Iraq's President Barham Salih called for restraint as three protesters were killed in the northern Kurdish-run region on Tuesday following days of unrest.
The demonstrations, triggered over delayed payment of public sector salaries, turned violent when protesters approached the headquarters of political parties that run the autonomous Kurdish region of Iraq.
For several days protesters have taken to the streets of the northern Sulaymaniyah city demanding to have their salaries while condemning the authorities that control the region.
"Violence is not a solution to confront the legitimate demands of citizens, and these demands made by peaceful protesters must be respected," Mr Salih said.
Mr Salih, who is originally from Sulaymaniyah, urged security forces to act according to the law and to refrain from using violence while not putting any restraints on the media.
Young people have lost hope in the Kurdistan Regional Government's leadership and want to take matters into their own hands, Sarkwat Shamis, an Iraqi MP, told The National.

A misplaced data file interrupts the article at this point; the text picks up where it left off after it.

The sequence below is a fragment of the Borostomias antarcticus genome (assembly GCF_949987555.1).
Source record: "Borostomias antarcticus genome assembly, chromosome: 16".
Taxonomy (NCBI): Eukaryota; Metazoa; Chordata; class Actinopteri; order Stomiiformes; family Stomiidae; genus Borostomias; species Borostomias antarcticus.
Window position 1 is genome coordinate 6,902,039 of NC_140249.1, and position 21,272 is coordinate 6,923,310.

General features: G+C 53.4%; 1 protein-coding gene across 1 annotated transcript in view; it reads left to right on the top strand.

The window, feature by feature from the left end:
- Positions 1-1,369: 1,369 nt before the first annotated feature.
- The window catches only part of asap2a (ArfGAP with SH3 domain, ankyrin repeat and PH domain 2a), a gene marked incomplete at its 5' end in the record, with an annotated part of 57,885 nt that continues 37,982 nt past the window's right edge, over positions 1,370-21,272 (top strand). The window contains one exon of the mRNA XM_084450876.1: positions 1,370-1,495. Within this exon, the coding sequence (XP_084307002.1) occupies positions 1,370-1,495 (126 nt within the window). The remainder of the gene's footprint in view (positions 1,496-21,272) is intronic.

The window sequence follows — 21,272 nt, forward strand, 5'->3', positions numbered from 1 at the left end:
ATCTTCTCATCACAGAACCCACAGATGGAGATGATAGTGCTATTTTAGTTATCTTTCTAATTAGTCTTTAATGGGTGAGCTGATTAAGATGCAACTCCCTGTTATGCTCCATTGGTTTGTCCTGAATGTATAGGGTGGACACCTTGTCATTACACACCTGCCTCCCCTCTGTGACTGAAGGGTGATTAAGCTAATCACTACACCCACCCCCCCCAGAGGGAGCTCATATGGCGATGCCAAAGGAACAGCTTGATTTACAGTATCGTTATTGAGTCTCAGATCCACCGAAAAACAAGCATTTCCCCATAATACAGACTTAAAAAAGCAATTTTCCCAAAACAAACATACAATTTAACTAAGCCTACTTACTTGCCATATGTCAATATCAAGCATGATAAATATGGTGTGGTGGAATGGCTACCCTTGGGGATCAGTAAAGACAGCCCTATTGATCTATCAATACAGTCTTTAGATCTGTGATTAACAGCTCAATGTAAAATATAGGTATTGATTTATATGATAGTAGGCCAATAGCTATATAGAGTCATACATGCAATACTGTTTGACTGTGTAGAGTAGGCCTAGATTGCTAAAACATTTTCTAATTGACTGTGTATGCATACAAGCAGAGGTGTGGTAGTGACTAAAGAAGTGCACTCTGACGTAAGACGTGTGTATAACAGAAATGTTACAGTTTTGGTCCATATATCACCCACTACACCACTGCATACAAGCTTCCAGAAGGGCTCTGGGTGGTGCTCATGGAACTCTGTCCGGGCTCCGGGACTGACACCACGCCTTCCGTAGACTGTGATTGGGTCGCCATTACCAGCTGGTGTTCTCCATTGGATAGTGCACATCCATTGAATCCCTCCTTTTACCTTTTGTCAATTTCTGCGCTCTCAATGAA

"This is a result of outstanding issues, crisis and the corruption of the ruling clans, the Barzanis and Talabanis," he said, in reference to the two ruling Kurdish political parties.
A member of the Iraqi Human Rights Commission said three protesters had been killed since the demonstrations started.
“Three people were killed and at least one child has been transferred to the ICU in a serious situation,” Ali Al Bayati said.
The commission called on the security authorities in Sulaymaniyah to respect human rights and to not restrict freedom of speech.
The Kurdish region is run by two political parties – the Kurdish Democratic Party (KDP) and the Patriotic Union of Kurdistan (PUK), which controls the Sulaimaniyah area.
The Kurdish-run government in Erbil has been deeply affected by the outbreak of the coronavirus pandemic that has affected Iraq's oil revenue.
The Iraqi president called on authorities to meet the demands of the protesters and to solve the salary crisis.
On Monday, the prime minister of the KRG, Masrour Barzani, called for patience in an attempt to defuse the situation.
“This difficult situation is not desired by the KRG,” Mr Barzani said.
“I urge our dear citizens not to be influenced by destructive messages whose aim is only to destroy the stability of the Kurdistan Region," he said.
Mr Barzani said federal authorities were to blame for not providing KRG's total share of Iraq's oil revenue on time.
Baghdad accuses the KRG of failing to turn over the revenue it generates from independent oil sales and customs.